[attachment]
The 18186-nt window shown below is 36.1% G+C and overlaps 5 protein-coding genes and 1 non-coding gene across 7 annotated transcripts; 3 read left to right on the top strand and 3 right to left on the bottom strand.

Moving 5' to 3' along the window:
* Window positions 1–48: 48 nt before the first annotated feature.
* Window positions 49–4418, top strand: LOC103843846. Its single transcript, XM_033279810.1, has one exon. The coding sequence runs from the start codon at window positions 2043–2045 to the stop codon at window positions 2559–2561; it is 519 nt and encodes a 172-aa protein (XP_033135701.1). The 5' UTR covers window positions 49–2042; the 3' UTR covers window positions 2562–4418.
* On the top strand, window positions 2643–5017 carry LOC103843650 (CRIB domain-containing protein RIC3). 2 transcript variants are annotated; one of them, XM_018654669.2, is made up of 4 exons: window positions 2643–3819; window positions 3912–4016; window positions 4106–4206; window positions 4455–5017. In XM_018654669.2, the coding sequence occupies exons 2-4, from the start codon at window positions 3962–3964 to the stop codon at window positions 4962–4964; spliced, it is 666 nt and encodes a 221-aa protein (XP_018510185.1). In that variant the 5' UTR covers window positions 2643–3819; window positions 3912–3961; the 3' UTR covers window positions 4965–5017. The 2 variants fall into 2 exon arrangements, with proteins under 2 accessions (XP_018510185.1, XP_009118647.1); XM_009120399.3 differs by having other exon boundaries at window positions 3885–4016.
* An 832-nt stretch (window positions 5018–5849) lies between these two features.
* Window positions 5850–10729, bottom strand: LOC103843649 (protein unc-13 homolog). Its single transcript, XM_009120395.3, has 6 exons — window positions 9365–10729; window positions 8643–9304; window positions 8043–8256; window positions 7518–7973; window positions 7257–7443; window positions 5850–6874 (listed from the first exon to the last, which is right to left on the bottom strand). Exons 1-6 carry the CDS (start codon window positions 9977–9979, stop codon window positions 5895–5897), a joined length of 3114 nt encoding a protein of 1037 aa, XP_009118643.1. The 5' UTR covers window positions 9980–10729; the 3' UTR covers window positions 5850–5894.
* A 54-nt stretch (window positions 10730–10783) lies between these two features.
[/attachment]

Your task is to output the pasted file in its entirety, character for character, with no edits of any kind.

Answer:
The 18186-nt window shown below is 36.1% G+C and overlaps 5 protein-coding genes and 1 non-coding gene across 7 annotated transcripts; 3 read left to right on the top strand and 3 right to left on the bottom strand.

Moving 5' to 3' along the window:
* Window positions 1–48: 48 nt before the first annotated feature.
* Window positions 49–4418, top strand: LOC103843846. Its single transcript, XM_033279810.1, has one exon. The coding sequence runs from the start codon at window positions 2043–2045 to the stop codon at window positions 2559–2561; it is 519 nt and encodes a 172-aa protein (XP_033135701.1). The 5' UTR covers window positions 49–2042; the 3' UTR covers window positions 2562–4418.
* On the top strand, window positions 2643–5017 carry LOC103843650 (CRIB domain-containing protein RIC3). 2 transcript variants are annotated; one of them, XM_018654669.2, is made up of 4 exons: window positions 2643–3819; window positions 3912–4016; window positions 4106–4206; window positions 4455–5017. In XM_018654669.2, the coding sequence occupies exons 2-4, from the start codon at window positions 3962–3964 to the stop codon at window positions 4962–4964; spliced, it is 666 nt and encodes a 221-aa protein (XP_018510185.1). In that variant the 5' UTR covers window positions 2643–3819; window positions 3912–3961; the 3' UTR covers window positions 4965–5017. The 2 variants fall into 2 exon arrangements, with proteins under 2 accessions (XP_018510185.1, XP_009118647.1); XM_009120399.3 differs by having other exon boundaries at window positions 3885–4016.
* An 832-nt stretch (window positions 5018–5849) lies between these two features.
* Window positions 5850–10729, bottom strand: LOC103843649 (protein unc-13 homolog). Its single transcript, XM_009120395.3, has 6 exons — window positions 9365–10729; window positions 8643–9304; window positions 8043–8256; window positions 7518–7973; window positions 7257–7443; window positions 5850–6874 (listed from the first exon to the last, which is right to left on the bottom strand). Exons 1-6 carry the CDS (start codon window positions 9977–9979, stop codon window positions 5895–5897), a joined length of 3114 nt encoding a protein of 1037 aa, XP_009118643.1. The 5' UTR covers window positions 9980–10729; the 3' UTR covers window positions 5850–5894.
* A 54-nt stretch (window positions 10730–10783) lies between these two features.